National Mesothelioma Awareness Day

Today marks the fourth National Mesothelioma Awareness Day, a day of remembrance and awareness of the disease that has tragically claimed the lives of so many. National Mesothelioma Awareness Day was first established in 2009 when the United States Senate passed Resolution 288 designating September 26th as a national day of observation and awareness. The following year, the House of Representatives recognized the importance of creating national awareness and passed a similar bill, House Resolution 771. The State of New Jersey has similarly dedicated September 26th of each year as a “Mesothelioma Awareness Day” via Joint Resolution No. 122.
Mesothelioma is a rare form of cancer that typically develops in the lining that surrounds the lungs but can also attack the heart, abdomen and testicles. The cancer is caused by exposure to asbestos and can take up to 50 years to develop following exposure. There continues to be approximately 3,000 new cases of mesothelioma diagnosed each year. Keefe Law Firm has represented numerous victims of mesothelioma including insulators, pipefitters, boilermakers, construction workers, electricians and plumbers. In addition, we have represented family members who were exposed to asbestos from laundering a family member’s clothing or simply by being around a family member who unknowingly brought asbestos dust home on his or her body and clothing.

National Mesothelioma Awareness Day is a nationally designated day for advocates and victims to rally around the cause and increase awareness of the disease and the need for a cure. The following excerpt from House Resolution 771 designating September 26th as National Mesothelioma Awareness Day provides some insight into the disease and the need for public awareness:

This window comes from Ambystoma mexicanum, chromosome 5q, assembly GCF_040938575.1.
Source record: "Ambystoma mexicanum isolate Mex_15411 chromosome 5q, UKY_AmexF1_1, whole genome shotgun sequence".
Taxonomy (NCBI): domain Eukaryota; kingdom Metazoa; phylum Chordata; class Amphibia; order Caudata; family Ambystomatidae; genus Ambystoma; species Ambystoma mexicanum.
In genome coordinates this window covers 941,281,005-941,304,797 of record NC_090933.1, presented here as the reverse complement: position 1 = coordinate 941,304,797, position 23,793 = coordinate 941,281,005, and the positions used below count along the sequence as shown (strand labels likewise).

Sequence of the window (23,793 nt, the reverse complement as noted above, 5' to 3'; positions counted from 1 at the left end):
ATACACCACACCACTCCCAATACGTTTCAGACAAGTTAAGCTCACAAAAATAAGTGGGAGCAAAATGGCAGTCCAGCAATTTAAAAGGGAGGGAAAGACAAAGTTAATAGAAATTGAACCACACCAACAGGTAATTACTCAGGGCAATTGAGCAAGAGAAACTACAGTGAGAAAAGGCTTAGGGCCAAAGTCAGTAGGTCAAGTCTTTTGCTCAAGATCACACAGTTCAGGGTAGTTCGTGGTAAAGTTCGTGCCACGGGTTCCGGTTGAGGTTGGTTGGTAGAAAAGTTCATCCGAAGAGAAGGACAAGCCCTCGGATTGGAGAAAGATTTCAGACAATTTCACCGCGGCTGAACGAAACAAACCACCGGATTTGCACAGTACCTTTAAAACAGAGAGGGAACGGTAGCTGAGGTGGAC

• Whereas mesothelioma is a terminal, asbestos-related cancer that affects the linings of the lungs, abdomen, heart, or testicles;
  • Whereas workers exposed on a daily basis over a long period of time are most at risk, but even short-term exposures can cause the disease and an exposure to asbestos for as little as one month can result in mesothelioma 20-50 years later;
  • Whereas asbestos was used in the construction of virtually all office buildings, public schools, and homes built before 1975 and asbestos is still on the United States market in over 3,000 products;
  • Whereas there is no known safe level of exposure to asbestos;
  • Whereas millions of workers in the United States have been, and continue to be, exposed to dangerous levels of asbestos;
  • Whereas the National Institutes of Health reported to Congress in 2006 that mesothelioma is a difficult disease to detect, diagnose, and treat;
  • Whereas the National Cancer Institute recognizes a clear need for new agents to improve the outlook for patients with mesothelioma and other asbestos-related diseases.
  • Whereas for decades, the need to develop treatments for mesothelioma was overlooked and today, even the best available treatments usually have only a very limited effect and the expected survival time of those diagnosed with the disease is between 8 and 14 months;
  • Whereas mesothelioma has claimed the lives of such heroes and public servants as Admiral Elmo Zumwalt, Jr., and Congressman Bruce F. Vento, and a high percentage of today’s mesothelioma victims were exposed to asbestos while serving in the United States Navy;
  • Whereas it is believed that many of the firefighters, police officers, and rescue workers from Ground Zero on September 11, 2001, may be at increased risk of contracting mesothelioma in the future;
  • Whereas the establishment of a National Mesothelioma Awareness Day would raise public awareness of the disease and of the need to develop treatments and enhance public awareness for it; and
  • Whereas cities and localities across the country are recognizing September 26 as Mesothelioma Awareness Day.

As we honor and remember the countless men and women who have been tragically affected by mesothelioma, we hope that National Mesothelioma Awareness Day continues to raise awareness and brings us one step closer to a cure.

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